Recession

  • 05.05.16

    Raise Wages, Kills Jobs?

    Everyone has heard the argument that "if we raise the minimum wage, we will lose jobs" in some form or another. This report by the National Employment Law Project uses historical data to test whether that has been the case. It investigates the 22 times that the United States has raised the minimum wage by looking ...

    Everyone has heard the argument that "if we raise the minimum wage, we will lose jobs" in some form or another. This report by the National Employment Law Project uses historical data to test whether that has been the case.

    It investigates the 22 times that the United States has raised the minimum wage by looking at employment trends during the 12 months prior to the minimum wage increase and the 12 months after to the minimum wage increase. 

    The report finds that the "basic economic indicators show no correlation between federal minimum-wage increases and lower employment levels, even in the industries that are most impacted by higher minimum wages." In fact, it finds that for a majority of the instances (68%) overall employment increased after the minimum wage was increased. In addition, of the only eight times when employment decreased after minimum wage hikes, the United States was in a recession or in close proximity to one in every instance.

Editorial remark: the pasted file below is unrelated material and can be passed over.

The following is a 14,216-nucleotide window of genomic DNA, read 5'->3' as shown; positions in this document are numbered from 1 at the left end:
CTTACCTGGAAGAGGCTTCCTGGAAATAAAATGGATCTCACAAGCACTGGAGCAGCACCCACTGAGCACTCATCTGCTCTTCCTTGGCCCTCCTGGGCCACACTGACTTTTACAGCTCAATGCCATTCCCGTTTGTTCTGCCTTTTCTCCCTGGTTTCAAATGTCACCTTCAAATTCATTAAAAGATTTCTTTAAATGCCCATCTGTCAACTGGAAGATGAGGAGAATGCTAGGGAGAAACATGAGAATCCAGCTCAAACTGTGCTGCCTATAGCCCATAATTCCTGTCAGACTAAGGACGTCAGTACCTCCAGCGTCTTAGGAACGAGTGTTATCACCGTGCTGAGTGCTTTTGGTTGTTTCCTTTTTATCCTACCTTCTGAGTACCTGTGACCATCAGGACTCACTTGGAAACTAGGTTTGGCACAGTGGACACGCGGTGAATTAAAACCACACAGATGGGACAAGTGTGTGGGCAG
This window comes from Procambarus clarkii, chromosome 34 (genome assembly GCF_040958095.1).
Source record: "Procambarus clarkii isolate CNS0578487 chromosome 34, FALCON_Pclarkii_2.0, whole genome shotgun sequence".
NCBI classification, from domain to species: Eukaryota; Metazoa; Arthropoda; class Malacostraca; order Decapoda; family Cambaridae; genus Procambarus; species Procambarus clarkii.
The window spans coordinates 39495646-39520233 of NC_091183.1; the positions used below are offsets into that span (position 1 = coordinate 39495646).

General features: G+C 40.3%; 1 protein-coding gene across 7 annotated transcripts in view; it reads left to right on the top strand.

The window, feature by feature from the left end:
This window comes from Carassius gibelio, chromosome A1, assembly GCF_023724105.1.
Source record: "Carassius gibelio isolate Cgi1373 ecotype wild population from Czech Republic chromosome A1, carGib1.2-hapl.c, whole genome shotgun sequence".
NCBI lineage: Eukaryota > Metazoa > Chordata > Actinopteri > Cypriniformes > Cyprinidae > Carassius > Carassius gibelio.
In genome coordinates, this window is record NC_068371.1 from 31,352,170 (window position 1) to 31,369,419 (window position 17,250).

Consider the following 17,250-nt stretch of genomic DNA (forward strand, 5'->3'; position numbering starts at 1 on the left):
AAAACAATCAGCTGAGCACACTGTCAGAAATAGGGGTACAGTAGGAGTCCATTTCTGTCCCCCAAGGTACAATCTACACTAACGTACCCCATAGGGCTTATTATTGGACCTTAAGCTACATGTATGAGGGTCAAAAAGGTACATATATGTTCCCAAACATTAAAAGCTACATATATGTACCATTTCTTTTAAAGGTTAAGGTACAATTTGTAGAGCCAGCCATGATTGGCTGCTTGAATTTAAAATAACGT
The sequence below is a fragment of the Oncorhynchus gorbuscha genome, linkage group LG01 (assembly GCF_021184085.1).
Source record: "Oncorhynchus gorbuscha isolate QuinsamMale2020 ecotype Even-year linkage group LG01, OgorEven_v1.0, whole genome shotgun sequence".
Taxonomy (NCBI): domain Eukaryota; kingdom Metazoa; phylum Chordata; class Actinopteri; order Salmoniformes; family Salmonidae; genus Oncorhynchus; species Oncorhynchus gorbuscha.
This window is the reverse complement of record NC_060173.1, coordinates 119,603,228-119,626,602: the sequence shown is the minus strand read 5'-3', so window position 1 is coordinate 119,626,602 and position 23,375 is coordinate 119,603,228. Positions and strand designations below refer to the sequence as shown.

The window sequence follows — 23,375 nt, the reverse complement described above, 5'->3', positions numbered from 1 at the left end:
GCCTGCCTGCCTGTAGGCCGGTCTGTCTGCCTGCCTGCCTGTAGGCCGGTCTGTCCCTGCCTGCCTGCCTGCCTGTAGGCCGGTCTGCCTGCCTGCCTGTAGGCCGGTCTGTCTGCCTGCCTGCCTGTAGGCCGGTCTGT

• 10.24.11

    From Frustration To Prosperity

    "The American people are frustrated." In this article the Honorable Nina Turner looks at the frustration of the lower and middle class - those that have been worst hurt by the recession and slow recovery. She states "They are frustrated about the flat-lined economic recovery, the lack of jobs and the failed hous...

    "The American people are frustrated."

    In this article the Honorable Nina Turner looks at the frustration of the lower and middle class - those that have been worst hurt by the recession and slow recovery. She states "They are frustrated about the flat-lined economic recovery, the lack of jobs and the failed housing market.  They are frustrated that while they struggle to pay their bills with stagnant or falling incomes those at the top have rebounded; surviving the crisis relatively unscathed." Turner argues that this frustration has shown itself in both the Occupy and Tea Party movement. 

    Turner offers examples of what the private sector and government can do to address these ails. Ultimately she argues that "to do nothing is to fall behind, but by making strategic investments now we can maintain our competitive edge and lay a foundation of prosperity for generations to come."

    Americans "are fed up, and they have decided that they are not going to take it anymore."